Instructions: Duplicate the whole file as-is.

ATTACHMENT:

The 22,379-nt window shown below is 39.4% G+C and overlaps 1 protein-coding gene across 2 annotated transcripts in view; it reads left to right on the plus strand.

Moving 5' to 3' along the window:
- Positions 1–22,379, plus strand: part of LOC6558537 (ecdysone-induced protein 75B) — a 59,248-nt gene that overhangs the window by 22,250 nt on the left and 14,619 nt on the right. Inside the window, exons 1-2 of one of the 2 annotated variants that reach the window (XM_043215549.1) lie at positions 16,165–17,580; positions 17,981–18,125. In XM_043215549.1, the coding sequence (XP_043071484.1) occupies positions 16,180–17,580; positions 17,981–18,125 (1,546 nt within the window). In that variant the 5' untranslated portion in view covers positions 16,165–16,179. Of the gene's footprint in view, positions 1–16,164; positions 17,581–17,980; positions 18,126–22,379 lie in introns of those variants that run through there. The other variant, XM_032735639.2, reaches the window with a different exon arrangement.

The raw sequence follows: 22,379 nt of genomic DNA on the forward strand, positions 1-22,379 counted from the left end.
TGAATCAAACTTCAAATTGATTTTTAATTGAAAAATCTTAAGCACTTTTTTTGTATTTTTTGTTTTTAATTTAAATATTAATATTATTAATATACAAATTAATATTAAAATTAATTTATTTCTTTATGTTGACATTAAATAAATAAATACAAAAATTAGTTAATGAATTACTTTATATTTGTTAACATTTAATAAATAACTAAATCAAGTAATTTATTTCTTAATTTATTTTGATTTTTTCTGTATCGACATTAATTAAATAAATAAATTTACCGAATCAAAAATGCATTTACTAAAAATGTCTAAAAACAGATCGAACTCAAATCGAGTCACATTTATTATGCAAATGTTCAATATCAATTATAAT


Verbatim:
The 22,379-nt window shown below is 39.4% G+C and overlaps 1 protein-coding gene across 2 annotated transcripts in view; it reads left to right on the plus strand.

Moving 5' to 3' along the window:
- Positions 1–22,379, plus strand: part of LOC6558537 (ecdysone-induced protein 75B) — a 59,248-nt gene that overhangs the window by 22,250 nt on the left and 14,619 nt on the right. Inside the window, exons 1-2 of one of the 2 annotated variants that reach the window (XM_043215549.1) lie at positions 16,165–17,580; positions 17,981–18,125. In XM_043215549.1, the coding sequence (XP_043071484.1) occupies positions 16,180–17,580; positions 17,981–18,125 (1,546 nt within the window). In that variant the 5' untranslated portion in view covers positions 16,165–16,179. Of the gene's footprint in view, positions 1–16,164; positions 17,581–17,980; positions 18,126–22,379 lie in introns of those variants that run through there. The other variant, XM_032735639.2, reaches the window with a different exon arrangement.

The raw sequence follows: 22,379 nt of genomic DNA on the forward strand, positions 1-22,379 counted from the left end.
TGAATCAAACTTCAAATTGATTTTTAATTGAAAAATCTTAAGCACTTTTTTTGTATTTTTTGTTTTTAATTTAAATATTAATATTATTAATATACAAATTAATATTAAAATTAATTTATTTCTTTATGTTGACATTAAATAAATAAATACAAAAATTAGTTAATGAATTACTTTATATTTGTTAACATTTAATAAATAACTAAATCAAGTAATTTATTTCTTAATTTATTTTGATTTTTTCTGTATCGACATTAATTAAATAAATAAATTTACCGAATCAAAAATGCATTTACTAAAAATGTCTAAAAACAGATCGAACTCAAATCGAGTCACATTTATTATGCAAATGTTCAATATCAATTATAAT